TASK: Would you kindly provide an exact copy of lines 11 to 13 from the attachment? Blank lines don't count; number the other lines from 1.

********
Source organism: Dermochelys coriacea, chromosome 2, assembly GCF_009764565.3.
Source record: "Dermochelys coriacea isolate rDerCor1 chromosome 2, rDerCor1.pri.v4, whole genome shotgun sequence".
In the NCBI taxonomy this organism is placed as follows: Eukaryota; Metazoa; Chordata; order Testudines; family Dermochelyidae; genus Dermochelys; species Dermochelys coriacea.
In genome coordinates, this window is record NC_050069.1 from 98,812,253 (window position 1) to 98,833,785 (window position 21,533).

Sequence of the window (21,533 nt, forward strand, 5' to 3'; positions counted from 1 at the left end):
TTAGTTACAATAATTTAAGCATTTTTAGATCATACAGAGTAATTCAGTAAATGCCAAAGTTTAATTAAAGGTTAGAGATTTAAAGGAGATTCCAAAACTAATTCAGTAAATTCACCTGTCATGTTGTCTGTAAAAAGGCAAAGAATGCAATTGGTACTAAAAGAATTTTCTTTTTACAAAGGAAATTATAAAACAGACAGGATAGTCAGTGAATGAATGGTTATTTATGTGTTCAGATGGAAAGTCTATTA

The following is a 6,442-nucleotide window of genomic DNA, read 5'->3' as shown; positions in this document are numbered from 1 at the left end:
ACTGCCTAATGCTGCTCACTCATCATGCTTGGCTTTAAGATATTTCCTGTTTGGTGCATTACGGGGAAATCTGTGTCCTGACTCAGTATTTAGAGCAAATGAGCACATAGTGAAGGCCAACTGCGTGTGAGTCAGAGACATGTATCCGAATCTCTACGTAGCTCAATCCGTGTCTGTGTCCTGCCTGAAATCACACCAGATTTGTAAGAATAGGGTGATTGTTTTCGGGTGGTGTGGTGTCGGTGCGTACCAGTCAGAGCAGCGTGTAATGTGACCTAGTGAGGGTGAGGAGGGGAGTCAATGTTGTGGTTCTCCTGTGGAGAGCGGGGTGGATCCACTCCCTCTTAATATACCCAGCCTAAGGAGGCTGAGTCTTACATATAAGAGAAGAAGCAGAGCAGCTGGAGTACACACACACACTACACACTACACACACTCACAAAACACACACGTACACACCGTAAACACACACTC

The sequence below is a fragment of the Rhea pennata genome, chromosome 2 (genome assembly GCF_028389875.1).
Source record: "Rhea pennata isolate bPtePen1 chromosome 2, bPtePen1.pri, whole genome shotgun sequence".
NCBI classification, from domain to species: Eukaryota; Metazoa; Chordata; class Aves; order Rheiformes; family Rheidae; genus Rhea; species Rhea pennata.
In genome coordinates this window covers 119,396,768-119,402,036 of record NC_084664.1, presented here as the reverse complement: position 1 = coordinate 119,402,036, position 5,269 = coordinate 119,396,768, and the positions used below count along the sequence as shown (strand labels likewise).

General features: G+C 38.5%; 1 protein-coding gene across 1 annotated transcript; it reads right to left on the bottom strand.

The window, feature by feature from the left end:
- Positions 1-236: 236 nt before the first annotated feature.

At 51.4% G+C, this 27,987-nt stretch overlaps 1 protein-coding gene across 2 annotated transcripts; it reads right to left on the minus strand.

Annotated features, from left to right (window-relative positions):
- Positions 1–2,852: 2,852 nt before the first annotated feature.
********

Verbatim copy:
NCBI classification, from domain to species: Eukaryota; Metazoa; Chordata; class Aves; order Rheiformes; family Rheidae; genus Rhea; species Rhea pennata.
In genome coordinates this window covers 119,396,768-119,402,036 of record NC_084664.1, presented here as the reverse complement: position 1 = coordinate 119,402,036, position 5,269 = coordinate 119,396,768, and the positions used below count along the sequence as shown (strand labels likewise).

General features: G+C 38.5%; 1 protein-coding gene across 1 annotated transcript; it reads right to left on the bottom strand.